Gr 4-7-Summertime in small-town Indiana only heightens 10-year-old Caleb's frustrations with feeling ordinary. When he and his older brother, Bobby Gene, meet smooth-talking 16-year-old Styx Malone, a whole new world of excitement, and its frequent companion trouble, opens up. Enthralled by cool kid Styx, Caleb and Bobby Gene are roped into an "escalator trade," whereby the boys attempt to trade small things for increasingly more valuable items in the hopes of eventually trading up to a shiny moped. The characters are magnetic; Styx in particular unfolds into a touchingly human young man withstanding the buffets of foster care. The themes of friendship, trust, rebellion, and safety strongly flavor the book without overpowering the easy fun. VERDICT A summertime romp filled with trouble-making, camaraderie, and substance. A solid purchase, especially for collections where realism circulates well.-Erin Reilly-Sanders, University of Wisconsin-Madison © Copyright 2018. Library Journals LLC, a wholly owned subsidiary of Media Source, Inc. No redistribution permitted.


Excerpts

Excerpts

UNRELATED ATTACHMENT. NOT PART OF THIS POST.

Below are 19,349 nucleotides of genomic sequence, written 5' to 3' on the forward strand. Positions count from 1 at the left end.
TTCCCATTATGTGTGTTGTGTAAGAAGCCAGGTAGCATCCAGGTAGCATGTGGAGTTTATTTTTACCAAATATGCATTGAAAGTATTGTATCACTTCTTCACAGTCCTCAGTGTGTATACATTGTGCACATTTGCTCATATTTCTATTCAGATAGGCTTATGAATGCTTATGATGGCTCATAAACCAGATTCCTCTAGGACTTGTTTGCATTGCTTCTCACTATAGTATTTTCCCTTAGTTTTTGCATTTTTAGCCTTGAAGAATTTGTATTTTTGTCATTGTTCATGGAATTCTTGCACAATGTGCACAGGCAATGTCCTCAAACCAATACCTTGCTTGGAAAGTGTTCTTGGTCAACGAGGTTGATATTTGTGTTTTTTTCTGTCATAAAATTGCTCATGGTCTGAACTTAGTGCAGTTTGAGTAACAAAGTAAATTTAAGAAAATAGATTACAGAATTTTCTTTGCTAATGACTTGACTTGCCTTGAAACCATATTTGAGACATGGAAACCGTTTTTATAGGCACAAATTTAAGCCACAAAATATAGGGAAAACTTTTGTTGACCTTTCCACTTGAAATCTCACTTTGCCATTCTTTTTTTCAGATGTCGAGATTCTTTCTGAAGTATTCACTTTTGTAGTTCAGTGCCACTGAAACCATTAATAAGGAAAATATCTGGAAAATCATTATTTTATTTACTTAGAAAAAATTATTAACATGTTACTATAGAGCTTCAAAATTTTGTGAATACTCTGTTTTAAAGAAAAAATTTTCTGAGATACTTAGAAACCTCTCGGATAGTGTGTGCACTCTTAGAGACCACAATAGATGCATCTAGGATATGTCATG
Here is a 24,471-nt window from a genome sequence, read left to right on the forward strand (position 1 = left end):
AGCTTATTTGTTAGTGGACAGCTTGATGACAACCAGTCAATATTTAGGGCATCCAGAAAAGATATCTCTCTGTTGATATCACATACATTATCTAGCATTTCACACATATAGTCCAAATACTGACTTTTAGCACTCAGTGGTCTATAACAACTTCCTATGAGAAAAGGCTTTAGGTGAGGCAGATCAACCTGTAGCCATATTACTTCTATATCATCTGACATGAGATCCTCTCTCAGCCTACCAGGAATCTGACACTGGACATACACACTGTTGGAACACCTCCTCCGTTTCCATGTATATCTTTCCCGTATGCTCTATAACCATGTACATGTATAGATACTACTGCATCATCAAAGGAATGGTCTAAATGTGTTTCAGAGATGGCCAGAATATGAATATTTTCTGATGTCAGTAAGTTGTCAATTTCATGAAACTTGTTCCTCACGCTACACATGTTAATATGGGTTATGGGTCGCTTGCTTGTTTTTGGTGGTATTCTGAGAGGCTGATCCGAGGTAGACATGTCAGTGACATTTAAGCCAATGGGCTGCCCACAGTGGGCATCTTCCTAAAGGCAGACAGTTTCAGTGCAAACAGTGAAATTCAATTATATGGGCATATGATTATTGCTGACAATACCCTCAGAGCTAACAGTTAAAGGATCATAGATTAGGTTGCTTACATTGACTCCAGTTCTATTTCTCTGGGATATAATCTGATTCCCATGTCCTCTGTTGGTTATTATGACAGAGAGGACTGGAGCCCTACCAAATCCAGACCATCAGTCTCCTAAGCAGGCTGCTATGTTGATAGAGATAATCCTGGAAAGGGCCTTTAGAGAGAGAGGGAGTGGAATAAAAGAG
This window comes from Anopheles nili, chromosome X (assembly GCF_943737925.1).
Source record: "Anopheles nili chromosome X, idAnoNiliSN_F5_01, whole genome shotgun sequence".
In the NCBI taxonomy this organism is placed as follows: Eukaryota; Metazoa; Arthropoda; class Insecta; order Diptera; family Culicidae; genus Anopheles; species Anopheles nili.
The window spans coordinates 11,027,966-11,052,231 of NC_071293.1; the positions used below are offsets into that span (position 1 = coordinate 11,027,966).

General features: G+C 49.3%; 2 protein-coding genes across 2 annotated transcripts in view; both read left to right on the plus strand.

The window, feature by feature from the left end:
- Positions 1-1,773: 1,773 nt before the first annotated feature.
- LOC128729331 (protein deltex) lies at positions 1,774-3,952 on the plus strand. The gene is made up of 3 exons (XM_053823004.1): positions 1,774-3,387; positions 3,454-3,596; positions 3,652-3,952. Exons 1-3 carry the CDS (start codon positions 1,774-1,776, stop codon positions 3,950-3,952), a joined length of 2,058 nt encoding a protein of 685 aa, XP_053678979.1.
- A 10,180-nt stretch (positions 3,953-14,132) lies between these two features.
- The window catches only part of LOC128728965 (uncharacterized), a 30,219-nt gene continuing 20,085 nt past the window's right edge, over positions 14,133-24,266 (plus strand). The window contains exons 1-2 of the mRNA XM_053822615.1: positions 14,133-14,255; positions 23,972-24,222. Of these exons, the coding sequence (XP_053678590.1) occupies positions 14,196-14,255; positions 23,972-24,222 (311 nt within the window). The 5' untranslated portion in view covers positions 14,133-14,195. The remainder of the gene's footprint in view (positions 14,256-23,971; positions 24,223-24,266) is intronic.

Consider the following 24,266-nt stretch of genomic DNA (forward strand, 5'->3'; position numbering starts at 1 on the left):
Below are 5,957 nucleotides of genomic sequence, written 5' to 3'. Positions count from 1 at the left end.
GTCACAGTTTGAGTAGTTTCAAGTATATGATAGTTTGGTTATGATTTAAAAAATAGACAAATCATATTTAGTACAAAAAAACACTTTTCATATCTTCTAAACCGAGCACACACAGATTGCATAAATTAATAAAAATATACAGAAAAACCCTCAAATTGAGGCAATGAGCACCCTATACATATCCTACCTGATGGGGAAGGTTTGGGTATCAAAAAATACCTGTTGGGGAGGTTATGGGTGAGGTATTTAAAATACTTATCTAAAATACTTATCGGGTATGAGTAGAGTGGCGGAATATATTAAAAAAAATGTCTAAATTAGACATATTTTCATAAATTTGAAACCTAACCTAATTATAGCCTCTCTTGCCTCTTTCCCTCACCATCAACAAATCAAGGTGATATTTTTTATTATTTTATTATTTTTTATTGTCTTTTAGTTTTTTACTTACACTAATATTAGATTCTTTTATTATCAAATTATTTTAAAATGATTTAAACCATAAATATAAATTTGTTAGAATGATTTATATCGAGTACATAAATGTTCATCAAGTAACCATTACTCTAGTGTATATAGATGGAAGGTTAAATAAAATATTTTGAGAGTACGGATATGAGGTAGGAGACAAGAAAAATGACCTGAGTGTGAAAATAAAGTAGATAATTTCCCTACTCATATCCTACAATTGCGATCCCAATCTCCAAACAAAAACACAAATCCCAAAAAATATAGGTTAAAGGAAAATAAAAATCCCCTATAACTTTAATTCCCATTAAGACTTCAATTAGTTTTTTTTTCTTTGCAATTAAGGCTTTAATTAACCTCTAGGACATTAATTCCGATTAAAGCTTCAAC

Extra-­Ordinary   Styx Malone didn't believe in miracles, but he was one. Until he came along, there was nothing very special about life in Sutton, Indiana.   Styx came to us like magic--­the really, really powerful kind. There was no grand puff of smoke or anything, but he appeared as if from nowhere, right in our very own woods.   Maybe we summoned him, like a superhero responding to a beacon in the night.   Maybe we just plain wanted everything he offered. Adventure. Excitement. The biggest trouble we've ever gotten into in our lives, we got into with Styx Malone.   It wasn't Styx's fault, entirely. And usually I'd be quick to blame a mess like this on Bobby Gene, but no matter how you slice it, this one circles back to me.   It all started the moment I broke the cardinal rule of the Franklin household: Leave well enough alone.   °°°   It was Independence Day, which might have had something to do with it.   I woke up with the sunrise, like usual. Stretched my hands and feet from my top bunk to the ceiling, like usual. I touched each of the familiar pictures taped there: the Grand Canyon, the Milky Way, Victoria Falls, Table Mountain. Then I rolled onto my belly, dropped my face over the side of the upper bunk and blurted out to Bobby Gene, "I don't care what Dad says. I don't want to be ordinary."   "What?" he said.   I knew he was awake. His eyes were open and blinking up at me. He had his covers pushed down and his socks balled up in his fist. He must've heard me.   "I said, I don't want to be ordinary. I want to be . . . the other thing."   "What other thing?" Bobby Gene said.   I rolled onto my back. "Never mind." I didn't really know what I meant, but it was on my mind because of what happened last night at dinnertime.   Dad got home from his shift at the factory around six, which was normal. He turned on the television, piping through the house the sound of news reports about things that were happening so far from here that they barely seemed real. The reporters were always blabbing on about economics and politics and the constant breaking news.   But every once in a while I would see something that made me want to reach through the screen and touch it, you know? Like to get closer to it, or to make it a little bit real. There was a story about dolphins one time. And a feature about a group of kids who sailed a boat around the world. Special things. Things you'd never find in Sutton.   The problem was, Dad was always talking about us being ordinary folks--­about how ordinary folks like this and ordinary folks need that. He usually said all this to the TV, but our house isn't that big and his voice is pretty loud so you can always hear him.   Ordinary folks just need to be able to fill the gas tank without it breaking them.   Ordinary folks go to church on Sundays.   Ordinary folks don't care who you've been stepping out with; just pass the dang laws.   (A lot of times he said it more colorful than that, but I'm not allowed to repeat that kind of language.)   That night in particular he was getting all hot and bothered, as Mom would say. He was ranting at the TV and Bobby Gene and I were playing Battleship behind the couch. Sneaking back there was a tight fit for us, but we needed to practice undercover operations. Our ongoing spy game was the best thing we'd come up with for summer entertainment thus far.   If I could sink deep enough into the game, it felt like I could take on the whole world. Caleb Franklin, International Man of Mystery. A trench coat, a passport, dark sunglasses, and a briefcase of world-­saving secrets. An important handoff, code-­word clearance--­   "Yahtzee!" Bobby Gene yelled. Which was what he yelled whenever he won at anything.   My spy bubble burst. The secret safe house dissolved. My shoulder ached from being squeezed into the couch-­wall gap.   I didn't have a passport. I'd never so much as crossed the Sutton town limits.   When the news went to commercial, the ad jingle was a piece of classical music. I popped my head up over the back of the couch. "I know that song. We played it in band. It's 'Tarantelle.' "   "Dinner!" Mom called. Dad turned off the TV.   "Hey," Dad said to me. "You got that from just a few notes?"   I shrugged. "I like that music."   "That's because you're extraordinary," Dad said, patting my shoulder. "Let's eat."   My heart plummeted. I knew Dad thought he was paying me a compliment, since he loves to have ordinary this and ordinary that. Still, my heart sank. Extra-­ordinary? Like, so plain and normal that it was something to be proud of?   I hated this. Hated, hated, hated it. Which is why I thought about it all night and into the morning. And why I vowed that, no matter what it took, I was not going to be so ordinary. Excerpted from The Season of Styx Malone by Kekla Magoon All rights reserved by the original copyright owners. Excerpts are provided for display purposes only and may not be reproduced, reprinted or distributed without the written permission of the publisher.